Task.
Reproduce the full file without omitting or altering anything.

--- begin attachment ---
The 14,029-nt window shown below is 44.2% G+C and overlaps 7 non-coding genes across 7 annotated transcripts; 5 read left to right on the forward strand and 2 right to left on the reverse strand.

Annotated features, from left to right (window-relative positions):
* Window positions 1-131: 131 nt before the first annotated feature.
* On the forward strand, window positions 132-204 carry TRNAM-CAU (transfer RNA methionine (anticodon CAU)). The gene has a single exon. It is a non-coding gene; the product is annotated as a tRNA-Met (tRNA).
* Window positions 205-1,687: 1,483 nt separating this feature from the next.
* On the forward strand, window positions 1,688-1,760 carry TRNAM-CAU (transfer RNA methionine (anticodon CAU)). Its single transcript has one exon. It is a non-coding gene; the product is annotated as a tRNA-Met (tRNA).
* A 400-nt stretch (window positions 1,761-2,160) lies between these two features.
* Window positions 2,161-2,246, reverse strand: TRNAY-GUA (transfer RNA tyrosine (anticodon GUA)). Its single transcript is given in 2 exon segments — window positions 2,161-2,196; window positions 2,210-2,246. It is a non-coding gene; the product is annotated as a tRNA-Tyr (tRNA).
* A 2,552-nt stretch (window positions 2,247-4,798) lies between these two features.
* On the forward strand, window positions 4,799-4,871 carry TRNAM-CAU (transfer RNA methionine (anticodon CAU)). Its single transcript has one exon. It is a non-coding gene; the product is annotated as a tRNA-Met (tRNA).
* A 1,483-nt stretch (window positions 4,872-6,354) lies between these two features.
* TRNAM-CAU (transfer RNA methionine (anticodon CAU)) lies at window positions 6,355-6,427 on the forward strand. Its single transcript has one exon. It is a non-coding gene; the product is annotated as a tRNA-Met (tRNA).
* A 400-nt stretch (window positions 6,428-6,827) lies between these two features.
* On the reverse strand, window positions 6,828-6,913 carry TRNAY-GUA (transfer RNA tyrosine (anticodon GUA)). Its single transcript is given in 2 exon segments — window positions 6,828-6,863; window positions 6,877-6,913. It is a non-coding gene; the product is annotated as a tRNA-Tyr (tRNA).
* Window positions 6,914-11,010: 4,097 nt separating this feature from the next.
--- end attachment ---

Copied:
The 14,029-nt window shown below is 44.2% G+C and overlaps 7 non-coding genes across 7 annotated transcripts; 5 read left to right on the forward strand and 2 right to left on the reverse strand.

Annotated features, from left to right (window-relative positions):
* Window positions 1-131: 131 nt before the first annotated feature.
* On the forward strand, window positions 132-204 carry TRNAM-CAU (transfer RNA methionine (anticodon CAU)). The gene has a single exon. It is a non-coding gene; the product is annotated as a tRNA-Met (tRNA).
* Window positions 205-1,687: 1,483 nt separating this feature from the next.
* On the forward strand, window positions 1,688-1,760 carry TRNAM-CAU (transfer RNA methionine (anticodon CAU)). Its single transcript has one exon. It is a non-coding gene; the product is annotated as a tRNA-Met (tRNA).
* A 400-nt stretch (window positions 1,761-2,160) lies between these two features.
* Window positions 2,161-2,246, reverse strand: TRNAY-GUA (transfer RNA tyrosine (anticodon GUA)). Its single transcript is given in 2 exon segments — window positions 2,161-2,196; window positions 2,210-2,246. It is a non-coding gene; the product is annotated as a tRNA-Tyr (tRNA).
* A 2,552-nt stretch (window positions 2,247-4,798) lies between these two features.
* On the forward strand, window positions 4,799-4,871 carry TRNAM-CAU (transfer RNA methionine (anticodon CAU)). Its single transcript has one exon. It is a non-coding gene; the product is annotated as a tRNA-Met (tRNA).
* A 1,483-nt stretch (window positions 4,872-6,354) lies between these two features.
* TRNAM-CAU (transfer RNA methionine (anticodon CAU)) lies at window positions 6,355-6,427 on the forward strand. Its single transcript has one exon. It is a non-coding gene; the product is annotated as a tRNA-Met (tRNA).
* A 400-nt stretch (window positions 6,428-6,827) lies between these two features.
* On the reverse strand, window positions 6,828-6,913 carry TRNAY-GUA (transfer RNA tyrosine (anticodon GUA)). Its single transcript is given in 2 exon segments — window positions 6,828-6,863; window positions 6,877-6,913. It is a non-coding gene; the product is annotated as a tRNA-Tyr (tRNA).
* Window positions 6,914-11,010: 4,097 nt separating this feature from the next.